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Automobile Featured

First Drive: 2018 Dodge Durango SRT

A 5,600-pound, three-row SUV isn’t the sort of vehicle you typically bring to a place like Indianapolis Motor Speedway, let alone take into a sweeping left-hander while carrying serious amounts of speed. But the 2018 Dodge Durango SRT isn’t your typical SUV

Dodge says the Durango SRT eight-speed automatic, which distributes power to all four wheels via a standard all-wheel drive system that can send up to 70 percent of torque to the rear wheels, has been specifically calibrated for the vehicle. Shifts can reportedly be cracked off in as little as 160 milliseconds (good luck beating that mark yourself) and there’s a satisfying WHOMP to each one when you have the hammer down.

Its suspension is bolstered by Bilstein adaptive dampers, 3-percent stiffer front springs, 16 percent-stiffer rear springs, and an 18 percent-stiffer rear anti-roll bar. The effect is a surprisingly agile package on track that offers a smooth and comfortable ride on road with minimal NVH aside from the engine’s soundtrack. A noticeable amount of body roll makes its presence felt on turn-in, but it’s linear and easily controlled and certainly won’t pull you off your line by itself.

Slightly front-heavy (weight distribution is 52:48 front/rear), the Durango prefers to under- rather than over-steer, but extra rotation can easily be induced when necessary. Steering feel is fairly absent, but there’s enough resistance to tell that the SUV is doing what you want it to do and you can have some fun hustling it around a track. (That the number of owners who will track the Durango SRT is going to be somewhere around zero is beside the point.) Unsurprisingly, it’s an experience that’s pretty similar to that of a Challenger or Charger overall.

 Brakes are giant 15.0-inch discs wearing red six-piston Brembo calipers up front and still-sizeable 13.8-inch discs clamped by four pistons at the rear. They’re hidden behind 20-inch wheels wearing one of two sets of available 295/45 Pirelli rubber (Scorpion Verde all-seasons or P Zero three-seasons). The binders reel the big boy in without complaint, though fade will certainly become an issue later in a session if you’re not the smoothest of drivers. (Dodge says the Durango SRT needs just 115 feet to come to a full stop from 60 mph.)

Visually, the SRT separates itself from the rest of the Durango range with a more aggressive front fascia that includes a functional hood scoop, a revised rear end with large circular exhausts, obligatory SRT badges, and unique wheel designs.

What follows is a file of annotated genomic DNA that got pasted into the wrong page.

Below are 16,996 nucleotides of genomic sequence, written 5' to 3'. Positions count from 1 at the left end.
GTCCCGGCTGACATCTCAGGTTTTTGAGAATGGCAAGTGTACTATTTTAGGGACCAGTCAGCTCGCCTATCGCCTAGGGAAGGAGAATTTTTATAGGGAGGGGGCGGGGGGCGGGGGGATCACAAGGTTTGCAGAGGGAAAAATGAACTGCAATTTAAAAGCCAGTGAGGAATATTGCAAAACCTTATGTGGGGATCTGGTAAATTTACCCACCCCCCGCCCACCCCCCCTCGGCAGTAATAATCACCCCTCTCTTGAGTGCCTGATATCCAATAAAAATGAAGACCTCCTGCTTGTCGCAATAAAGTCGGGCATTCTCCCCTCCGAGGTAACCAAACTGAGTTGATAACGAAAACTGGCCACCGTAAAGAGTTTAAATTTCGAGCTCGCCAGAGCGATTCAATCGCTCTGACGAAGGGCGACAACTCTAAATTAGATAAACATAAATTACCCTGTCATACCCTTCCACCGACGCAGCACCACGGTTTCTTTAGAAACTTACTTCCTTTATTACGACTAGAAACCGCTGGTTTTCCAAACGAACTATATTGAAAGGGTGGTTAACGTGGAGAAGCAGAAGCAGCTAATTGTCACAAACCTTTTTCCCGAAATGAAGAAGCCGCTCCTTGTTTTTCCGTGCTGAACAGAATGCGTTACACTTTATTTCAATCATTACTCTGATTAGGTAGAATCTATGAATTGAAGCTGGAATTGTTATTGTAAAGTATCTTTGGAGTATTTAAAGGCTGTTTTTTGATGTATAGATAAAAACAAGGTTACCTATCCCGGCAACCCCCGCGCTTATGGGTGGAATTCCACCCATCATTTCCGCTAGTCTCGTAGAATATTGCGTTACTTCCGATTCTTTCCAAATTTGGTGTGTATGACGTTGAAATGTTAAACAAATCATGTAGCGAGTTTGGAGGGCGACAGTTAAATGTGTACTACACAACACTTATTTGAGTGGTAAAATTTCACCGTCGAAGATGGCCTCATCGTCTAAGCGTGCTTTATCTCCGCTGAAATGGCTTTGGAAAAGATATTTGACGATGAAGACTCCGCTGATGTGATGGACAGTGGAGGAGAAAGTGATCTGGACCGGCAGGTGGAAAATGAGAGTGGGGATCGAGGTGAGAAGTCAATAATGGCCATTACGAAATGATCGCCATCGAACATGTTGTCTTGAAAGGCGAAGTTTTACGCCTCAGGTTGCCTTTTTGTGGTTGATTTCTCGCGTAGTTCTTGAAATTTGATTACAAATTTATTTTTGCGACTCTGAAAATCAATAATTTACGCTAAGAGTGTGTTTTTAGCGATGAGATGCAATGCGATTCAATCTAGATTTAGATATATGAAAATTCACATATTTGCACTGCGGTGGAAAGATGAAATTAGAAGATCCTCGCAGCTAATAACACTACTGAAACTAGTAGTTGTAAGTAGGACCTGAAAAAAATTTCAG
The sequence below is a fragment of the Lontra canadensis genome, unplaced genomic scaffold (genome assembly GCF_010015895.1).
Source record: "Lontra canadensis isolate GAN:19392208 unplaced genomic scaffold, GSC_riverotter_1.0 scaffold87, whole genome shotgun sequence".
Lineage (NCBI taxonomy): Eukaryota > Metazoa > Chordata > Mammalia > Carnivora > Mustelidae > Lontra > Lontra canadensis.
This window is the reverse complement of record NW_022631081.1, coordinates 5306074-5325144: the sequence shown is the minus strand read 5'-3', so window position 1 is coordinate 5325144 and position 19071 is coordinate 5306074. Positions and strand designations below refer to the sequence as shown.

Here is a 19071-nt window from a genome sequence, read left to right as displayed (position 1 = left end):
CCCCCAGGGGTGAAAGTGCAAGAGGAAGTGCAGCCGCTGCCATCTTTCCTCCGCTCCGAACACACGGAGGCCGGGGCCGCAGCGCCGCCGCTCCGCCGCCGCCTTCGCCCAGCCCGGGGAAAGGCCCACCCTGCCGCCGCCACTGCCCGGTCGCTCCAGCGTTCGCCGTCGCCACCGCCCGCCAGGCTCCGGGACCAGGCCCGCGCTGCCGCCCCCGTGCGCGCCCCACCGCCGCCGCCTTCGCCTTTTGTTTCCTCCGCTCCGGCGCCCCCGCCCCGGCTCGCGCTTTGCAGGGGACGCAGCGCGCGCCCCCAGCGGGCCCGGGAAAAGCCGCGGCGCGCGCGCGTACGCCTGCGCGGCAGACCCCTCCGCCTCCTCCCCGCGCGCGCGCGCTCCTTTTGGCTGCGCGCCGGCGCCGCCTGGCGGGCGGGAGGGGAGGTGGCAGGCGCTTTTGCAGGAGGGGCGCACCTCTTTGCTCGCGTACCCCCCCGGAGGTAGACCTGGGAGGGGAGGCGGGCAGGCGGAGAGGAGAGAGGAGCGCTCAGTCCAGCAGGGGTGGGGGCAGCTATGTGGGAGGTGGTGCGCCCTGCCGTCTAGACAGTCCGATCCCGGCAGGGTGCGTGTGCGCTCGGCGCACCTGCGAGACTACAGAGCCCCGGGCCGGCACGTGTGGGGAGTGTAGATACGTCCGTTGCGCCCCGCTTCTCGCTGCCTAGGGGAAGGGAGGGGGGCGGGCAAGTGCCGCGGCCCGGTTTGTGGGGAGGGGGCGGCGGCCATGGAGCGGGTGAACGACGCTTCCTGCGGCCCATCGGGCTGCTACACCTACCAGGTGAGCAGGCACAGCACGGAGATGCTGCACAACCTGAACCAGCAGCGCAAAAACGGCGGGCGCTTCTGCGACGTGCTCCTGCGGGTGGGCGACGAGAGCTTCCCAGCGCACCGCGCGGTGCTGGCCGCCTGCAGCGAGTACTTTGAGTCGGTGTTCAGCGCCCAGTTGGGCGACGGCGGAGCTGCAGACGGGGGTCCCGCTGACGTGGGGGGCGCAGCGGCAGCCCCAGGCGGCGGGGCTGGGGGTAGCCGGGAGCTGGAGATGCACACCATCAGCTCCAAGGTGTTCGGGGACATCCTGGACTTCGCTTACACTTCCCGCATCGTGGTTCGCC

Inside, it’s a similar story, with SRT seats being the highlight until you delve into the new performance-oriented pages accessed through the infotainment system’s 8.1-inch screen. (Also worth highlighting is the new shifter that slides back and forth from P to D instead of the controversial pull/push one.) In addition to performance data, these pages are the gateway for choosing one of the Durango’s seven (!) drive modes, which adjusts six vehicle settings — transmission, shift paddles, stability control, all-wheel-drive system, suspension, and steering. You can also configure your own personal preferences if you desire via the custom mode set-up screen.

Unlike other Durangos, the SRT’s seating capacity maxes out at six instead of seven, with the second-row bench making way for standard captain’s chairs. It’s a bonafide six-seater as the third row is not a vestigial, just-for-kids space. With 31.5 inches of legroom, it’s not exactly spacious, but far larger than the knee-crunching 24.8 inches offered by the GMC Yukon. My 6-foot, 4-inch self was able to climb back there with ease and I had slightly more space than in your average economy class airline seat. There was enough vertical space for my head to clear as well, though backwards motion would be stopped by the headliner rather than the headrest — potentially resulting in a braining in case of an accident. Less vertically inclined folks, however, won’t encounter this risk.